In 2012, the Drakenstein municipality signed a Memorandum of Understanding (MOU) with Interwaste, a waste management company, to construct a municipal waste incinerator to address the municipalities waste issues.
The resistance to this municipal incinerator involved several key actors, this included the Drakenstein Environmental Watch (DEW), Wellington Association Against the Incinerator (WAAI), groundWork (gW), South African Waste Pickers Association (SAWPA), GAIA, community residents, vulnerable groups that
would have been affected by the project, water experts, engineers and legal clinics were just some of the agents that supported the resistance of the municipal waste incinerator.
GAIA’s first decade ended in December 2010-and we spent 2011 putting together stories and images to share a snapshot of the alliance’s collective work. GAIA’s values include taking the time to appreciate one another and to celebrate our success and work together. We hope this report, “GAIA 10: 10 Years of Community Action for Zero Waste Solutions,” will be an opportunity for collective reflection and celebration.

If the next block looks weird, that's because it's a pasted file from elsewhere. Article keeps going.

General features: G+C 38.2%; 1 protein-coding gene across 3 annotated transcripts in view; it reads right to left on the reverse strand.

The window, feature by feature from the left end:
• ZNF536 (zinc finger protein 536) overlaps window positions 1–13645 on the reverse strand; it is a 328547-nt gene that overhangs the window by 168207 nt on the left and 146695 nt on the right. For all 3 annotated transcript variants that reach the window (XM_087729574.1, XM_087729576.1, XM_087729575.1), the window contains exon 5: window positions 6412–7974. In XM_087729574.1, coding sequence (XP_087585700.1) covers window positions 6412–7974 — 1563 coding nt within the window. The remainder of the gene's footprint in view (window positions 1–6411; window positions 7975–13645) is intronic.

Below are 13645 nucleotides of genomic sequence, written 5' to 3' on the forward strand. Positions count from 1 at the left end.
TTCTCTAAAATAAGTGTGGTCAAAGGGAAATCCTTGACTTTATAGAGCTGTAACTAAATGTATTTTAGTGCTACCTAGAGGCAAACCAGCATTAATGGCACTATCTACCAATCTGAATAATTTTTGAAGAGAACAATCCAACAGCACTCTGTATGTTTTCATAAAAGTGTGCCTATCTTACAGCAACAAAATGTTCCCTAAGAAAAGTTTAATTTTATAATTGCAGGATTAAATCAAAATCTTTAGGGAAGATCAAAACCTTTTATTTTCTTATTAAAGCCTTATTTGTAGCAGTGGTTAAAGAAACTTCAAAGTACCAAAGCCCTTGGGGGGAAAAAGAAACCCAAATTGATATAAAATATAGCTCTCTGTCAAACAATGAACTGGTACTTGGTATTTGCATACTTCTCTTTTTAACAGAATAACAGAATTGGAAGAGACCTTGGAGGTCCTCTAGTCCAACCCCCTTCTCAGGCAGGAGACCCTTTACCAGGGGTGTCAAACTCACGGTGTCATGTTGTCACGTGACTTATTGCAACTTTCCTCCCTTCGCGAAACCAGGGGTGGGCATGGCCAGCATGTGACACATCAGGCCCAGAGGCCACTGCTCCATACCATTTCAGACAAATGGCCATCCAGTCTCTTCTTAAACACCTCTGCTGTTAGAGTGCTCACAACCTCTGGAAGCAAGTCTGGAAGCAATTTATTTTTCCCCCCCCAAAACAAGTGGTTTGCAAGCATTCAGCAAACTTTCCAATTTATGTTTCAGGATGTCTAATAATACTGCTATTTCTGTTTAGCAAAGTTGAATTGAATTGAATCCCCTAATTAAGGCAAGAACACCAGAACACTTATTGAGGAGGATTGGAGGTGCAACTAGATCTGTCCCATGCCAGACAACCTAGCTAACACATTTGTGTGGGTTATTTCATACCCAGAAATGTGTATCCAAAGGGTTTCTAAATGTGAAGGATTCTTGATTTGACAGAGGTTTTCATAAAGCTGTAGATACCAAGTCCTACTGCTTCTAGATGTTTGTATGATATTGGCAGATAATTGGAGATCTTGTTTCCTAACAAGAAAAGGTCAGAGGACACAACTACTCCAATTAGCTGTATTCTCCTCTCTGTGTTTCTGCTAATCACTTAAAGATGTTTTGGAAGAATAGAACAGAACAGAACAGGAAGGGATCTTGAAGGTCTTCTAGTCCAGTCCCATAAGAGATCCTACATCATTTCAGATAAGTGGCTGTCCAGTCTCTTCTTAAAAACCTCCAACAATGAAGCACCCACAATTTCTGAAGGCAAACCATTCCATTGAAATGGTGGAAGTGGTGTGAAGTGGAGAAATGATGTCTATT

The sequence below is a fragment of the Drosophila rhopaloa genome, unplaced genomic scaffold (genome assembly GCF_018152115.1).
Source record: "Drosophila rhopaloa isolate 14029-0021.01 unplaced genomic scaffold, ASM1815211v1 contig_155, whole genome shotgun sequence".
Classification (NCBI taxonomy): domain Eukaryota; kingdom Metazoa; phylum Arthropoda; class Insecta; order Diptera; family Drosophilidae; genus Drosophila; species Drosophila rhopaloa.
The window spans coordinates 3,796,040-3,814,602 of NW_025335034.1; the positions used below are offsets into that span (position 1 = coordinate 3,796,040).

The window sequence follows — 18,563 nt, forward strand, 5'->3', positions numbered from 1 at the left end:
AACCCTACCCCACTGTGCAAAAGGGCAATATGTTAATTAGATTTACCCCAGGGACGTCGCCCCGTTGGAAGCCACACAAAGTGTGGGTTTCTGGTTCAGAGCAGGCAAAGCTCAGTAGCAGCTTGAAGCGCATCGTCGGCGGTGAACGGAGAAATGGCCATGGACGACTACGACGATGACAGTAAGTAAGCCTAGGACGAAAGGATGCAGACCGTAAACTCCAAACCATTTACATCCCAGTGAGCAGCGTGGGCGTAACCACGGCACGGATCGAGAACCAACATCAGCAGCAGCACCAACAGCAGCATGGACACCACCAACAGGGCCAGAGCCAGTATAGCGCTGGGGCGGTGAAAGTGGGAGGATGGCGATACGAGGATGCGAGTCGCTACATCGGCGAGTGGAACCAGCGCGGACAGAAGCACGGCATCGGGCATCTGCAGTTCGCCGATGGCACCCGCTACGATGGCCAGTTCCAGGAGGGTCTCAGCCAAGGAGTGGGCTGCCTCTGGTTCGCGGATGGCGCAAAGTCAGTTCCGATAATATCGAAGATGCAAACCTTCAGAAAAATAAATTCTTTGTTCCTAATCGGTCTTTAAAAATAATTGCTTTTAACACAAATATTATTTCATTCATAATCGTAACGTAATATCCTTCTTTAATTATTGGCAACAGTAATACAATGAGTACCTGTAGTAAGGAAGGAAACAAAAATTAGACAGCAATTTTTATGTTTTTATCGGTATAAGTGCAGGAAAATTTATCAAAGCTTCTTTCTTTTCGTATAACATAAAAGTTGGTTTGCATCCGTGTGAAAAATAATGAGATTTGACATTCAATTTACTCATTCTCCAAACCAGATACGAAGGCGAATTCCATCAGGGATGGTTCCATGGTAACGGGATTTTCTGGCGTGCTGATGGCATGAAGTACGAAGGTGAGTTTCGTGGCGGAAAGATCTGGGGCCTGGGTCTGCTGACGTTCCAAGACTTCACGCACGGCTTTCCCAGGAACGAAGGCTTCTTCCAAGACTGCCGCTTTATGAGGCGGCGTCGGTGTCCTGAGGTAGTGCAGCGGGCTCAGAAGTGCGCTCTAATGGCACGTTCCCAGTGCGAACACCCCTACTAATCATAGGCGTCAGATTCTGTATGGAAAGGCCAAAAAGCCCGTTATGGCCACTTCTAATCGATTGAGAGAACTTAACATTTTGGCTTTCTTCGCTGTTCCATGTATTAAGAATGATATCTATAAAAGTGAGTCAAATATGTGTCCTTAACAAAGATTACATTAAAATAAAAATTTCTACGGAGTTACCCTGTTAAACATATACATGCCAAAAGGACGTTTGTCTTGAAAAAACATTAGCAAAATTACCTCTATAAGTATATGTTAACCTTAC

This four-part article series “Cultivating Climate Justice” tells the stories of community groups on the frontlines of the pollution, waste and climate crises, working together for systems change. United across six continents, these grassroots groups are defending community rights to clean air, clean water, zero waste, environmental justice, and good jobs. They are all members of the Global Alliance for Incinerator Alternatives.
Zero Waste is a move away from this unsustainable linear industrial system into a circular system—a system where unnecessary extraction and consumption is minimized, where waste is reduced, and where products and materials are reused or recycled back into the
In Zero Waste, the resources that we use can be safely and economically recycled, reused, and composted, or turned into biogas anaerobic digestion. Zero Waste also means avoiding the use of disposable products and redesigning products that are toxic-free and built to last. Zero Waste involves:
• Reducing consumption
• Reusing discards
• Product redesign
• Shift to alternative delivery systems
• Comprehensive recycling
• A ban on waste incineration
• Comprehensive composting or biodigestion of organic materials
• Citizen and worker participation
• Policies, regulations, incentives, and financing structures to support these systems